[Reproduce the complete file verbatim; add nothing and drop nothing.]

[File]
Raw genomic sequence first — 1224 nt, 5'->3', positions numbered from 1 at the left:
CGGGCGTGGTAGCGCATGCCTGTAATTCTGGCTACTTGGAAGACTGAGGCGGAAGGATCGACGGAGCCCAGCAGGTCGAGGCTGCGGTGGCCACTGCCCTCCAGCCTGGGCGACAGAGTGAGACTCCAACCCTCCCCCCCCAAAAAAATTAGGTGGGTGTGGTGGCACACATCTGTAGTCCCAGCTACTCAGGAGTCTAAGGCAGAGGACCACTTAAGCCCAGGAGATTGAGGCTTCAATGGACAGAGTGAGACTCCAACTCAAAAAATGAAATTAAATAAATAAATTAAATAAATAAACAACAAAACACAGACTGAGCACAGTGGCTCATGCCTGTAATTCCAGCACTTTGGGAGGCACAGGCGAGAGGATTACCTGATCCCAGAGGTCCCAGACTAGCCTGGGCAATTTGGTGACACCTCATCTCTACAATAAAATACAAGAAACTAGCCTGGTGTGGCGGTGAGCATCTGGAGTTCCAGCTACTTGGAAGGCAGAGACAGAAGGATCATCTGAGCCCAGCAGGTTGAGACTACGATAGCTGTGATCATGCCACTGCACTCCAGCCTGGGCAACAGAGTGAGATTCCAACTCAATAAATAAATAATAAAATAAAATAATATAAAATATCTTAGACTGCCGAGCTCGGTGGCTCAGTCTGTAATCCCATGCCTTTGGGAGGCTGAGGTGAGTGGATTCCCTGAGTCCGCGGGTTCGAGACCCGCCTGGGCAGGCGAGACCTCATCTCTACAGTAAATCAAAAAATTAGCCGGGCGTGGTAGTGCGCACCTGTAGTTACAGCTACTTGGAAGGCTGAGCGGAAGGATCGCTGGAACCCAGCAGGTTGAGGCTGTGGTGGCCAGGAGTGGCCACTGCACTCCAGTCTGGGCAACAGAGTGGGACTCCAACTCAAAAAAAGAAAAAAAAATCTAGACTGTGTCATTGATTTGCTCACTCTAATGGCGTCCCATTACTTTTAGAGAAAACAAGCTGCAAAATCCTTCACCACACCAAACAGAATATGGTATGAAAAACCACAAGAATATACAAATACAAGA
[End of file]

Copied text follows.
Raw genomic sequence first — 1224 nt, 5'->3', positions numbered from 1 at the left:
CGGGCGTGGTAGCGCATGCCTGTAATTCTGGCTACTTGGAAGACTGAGGCGGAAGGATCGACGGAGCCCAGCAGGTCGAGGCTGCGGTGGCCACTGCCCTCCAGCCTGGGCGACAGAGTGAGACTCCAACCCTCCCCCCCCAAAAAAATTAGGTGGGTGTGGTGGCACACATCTGTAGTCCCAGCTACTCAGGAGTCTAAGGCAGAGGACCACTTAAGCCCAGGAGATTGAGGCTTCAATGGACAGAGTGAGACTCCAACTCAAAAAATGAAATTAAATAAATAAATTAAATAAATAAACAACAAAACACAGACTGAGCACAGTGGCTCATGCCTGTAATTCCAGCACTTTGGGAGGCACAGGCGAGAGGATTACCTGATCCCAGAGGTCCCAGACTAGCCTGGGCAATTTGGTGACACCTCATCTCTACAATAAAATACAAGAAACTAGCCTGGTGTGGCGGTGAGCATCTGGAGTTCCAGCTACTTGGAAGGCAGAGACAGAAGGATCATCTGAGCCCAGCAGGTTGAGACTACGATAGCTGTGATCATGCCACTGCACTCCAGCCTGGGCAACAGAGTGAGATTCCAACTCAATAAATAAATAATAAAATAAAATAATATAAAATATCTTAGACTGCCGAGCTCGGTGGCTCAGTCTGTAATCCCATGCCTTTGGGAGGCTGAGGTGAGTGGATTCCCTGAGTCCGCGGGTTCGAGACCCGCCTGGGCAGGCGAGACCTCATCTCTACAGTAAATCAAAAAATTAGCCGGGCGTGGTAGTGCGCACCTGTAGTTACAGCTACTTGGAAGGCTGAGCGGAAGGATCGCTGGAACCCAGCAGGTTGAGGCTGTGGTGGCCAGGAGTGGCCACTGCACTCCAGTCTGGGCAACAGAGTGGGACTCCAACTCAAAAAAAGAAAAAAAAATCTAGACTGTGTCATTGATTTGCTCACTCTAATGGCGTCCCATTACTTTTAGAGAAAACAAGCTGCAAAATCCTTCACCACACCAAACAGAATATGGTATGAAAAACCACAAGAATATACAAATACAAGA